This is the story of a girl who became a goddess.

In the year 960, on the island of Meizhou off the coast of Fujian Province, a girl was born to the Lin family.  Because she did not cry at birth, they named her Mo (默) meaning “silent”.

One day, young Lin Mo was at home weaving when she fell into a trance.  Her mother was frightened and did everything she could to wake the girl.  When Lin Mo regained consciousness, she began to scream, saying that she had just been about to save her eldest brother.  Soon after, the family’s ships returned.  They had met a storm and the eldest son had drowned.  The surviving sons said that the spirit of their sister had saved them but disappeared just before saving the eldest son.  After this incident, word of the Lin Mo’s spiritual powers began to spread. Despite the immense social pressure that women in ancient China faced, Lin Mo was able to take a vow to remain unmarried and dedicate her life to spiritual practice and helping others.

Descendants of the Lin family have passed down other legends from Lin Mo’s childhood. One legend says that when she was very little, Lin Mo had been recognized by an old Daoist master named Xuanyong (玄通) who passed secret teachings to the girl.  Another Lin family legend says that when she was fifteen, Lin Mo went with friends to look at the reflection of their new dresses in a small pool.  Suddenly, a sea monster burst out of the water, holding out a bronze disk.  Lin Mo’s friends ran in fear, but she bravely accepted the magic disk.  Afterwards, she gained the ability to control nature. 

At age 27, Lin Mo climbed a mountain and ascended to heaven. It is said that after her death, her powers increased even more, and she continued to protect those in danger. Villagers built a shrine to honor her memory and lovingly referred to her as Mazu (meaning “Ancestral Mother”).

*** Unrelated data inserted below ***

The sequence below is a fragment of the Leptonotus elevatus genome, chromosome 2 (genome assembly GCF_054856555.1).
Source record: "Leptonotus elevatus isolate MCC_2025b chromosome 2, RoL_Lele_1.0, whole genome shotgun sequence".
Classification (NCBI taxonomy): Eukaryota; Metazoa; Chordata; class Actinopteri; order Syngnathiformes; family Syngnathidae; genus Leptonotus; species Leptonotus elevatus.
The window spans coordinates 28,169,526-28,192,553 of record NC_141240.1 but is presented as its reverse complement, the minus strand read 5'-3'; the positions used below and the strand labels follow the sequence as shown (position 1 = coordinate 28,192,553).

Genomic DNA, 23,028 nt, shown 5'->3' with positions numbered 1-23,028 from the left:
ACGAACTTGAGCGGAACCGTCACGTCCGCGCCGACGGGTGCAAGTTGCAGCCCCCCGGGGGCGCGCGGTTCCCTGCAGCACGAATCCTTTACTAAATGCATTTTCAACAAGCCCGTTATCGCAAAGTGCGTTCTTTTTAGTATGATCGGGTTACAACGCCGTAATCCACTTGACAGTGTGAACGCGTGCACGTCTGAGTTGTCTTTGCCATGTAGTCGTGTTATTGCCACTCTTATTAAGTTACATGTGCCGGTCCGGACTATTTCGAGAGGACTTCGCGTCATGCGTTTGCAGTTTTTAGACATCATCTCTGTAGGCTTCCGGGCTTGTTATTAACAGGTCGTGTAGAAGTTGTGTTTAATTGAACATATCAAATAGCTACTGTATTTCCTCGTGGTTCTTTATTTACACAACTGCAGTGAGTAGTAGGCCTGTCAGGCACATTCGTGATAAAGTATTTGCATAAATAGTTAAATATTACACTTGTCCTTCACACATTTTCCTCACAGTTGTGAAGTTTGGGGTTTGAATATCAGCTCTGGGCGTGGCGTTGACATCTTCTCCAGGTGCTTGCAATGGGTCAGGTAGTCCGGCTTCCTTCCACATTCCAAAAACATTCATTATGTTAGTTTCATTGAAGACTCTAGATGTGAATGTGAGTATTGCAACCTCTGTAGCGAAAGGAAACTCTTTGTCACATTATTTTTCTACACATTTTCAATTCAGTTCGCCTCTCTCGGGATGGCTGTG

Tin How Temple
Tin How Temple

Mazu is worshiped all along the south coast of China, where many people make their living on the sea.  When Chinese people sailed to new lands, they would build temples to Mazu upon arrival, thanking her for safe passage.  Mazu temples can be found in Taiwan, Japan, Vietnam, Singapore, and even in Brazil and the United States.  The oldest Daoist temple in the United States, the Tin How Temple in San Francisco (built in 1852) is dedicated to Mazu, and there is a newer Mazu temple just a few blocks north of it.  The many overseas Mazu temples became centers for religious and cultural activities and important parts of the Chinese diaspora.  In 2009, Mazu belief and customs were designated as an “Intangible Cultural Heritage of Humanity” by UNESCO.

In temples to Mazu, she is depicted as a young lady in a red dress.  She is usually shown together with two demon-generals named Thousand-Mile Eyes (千里眼) and Hears the Wind (順風耳).  These demon brothers fell in love with Mazu.  She agreed to marry, but only if one of them could defeat her.  Needless to say, Mazu trounced them both, and now they must serve her forever. 

The goddess Mazu teaches us important lessons.  First, shows us that it is possible to transcend societal pressure and follow one’s true path.  Next, she shows us that even the youngest among us are capable of greatness.  Finally, she shows us the need for both compassion and fierceness, kindness and bravery. 

Mazu image by Jim Polpiboon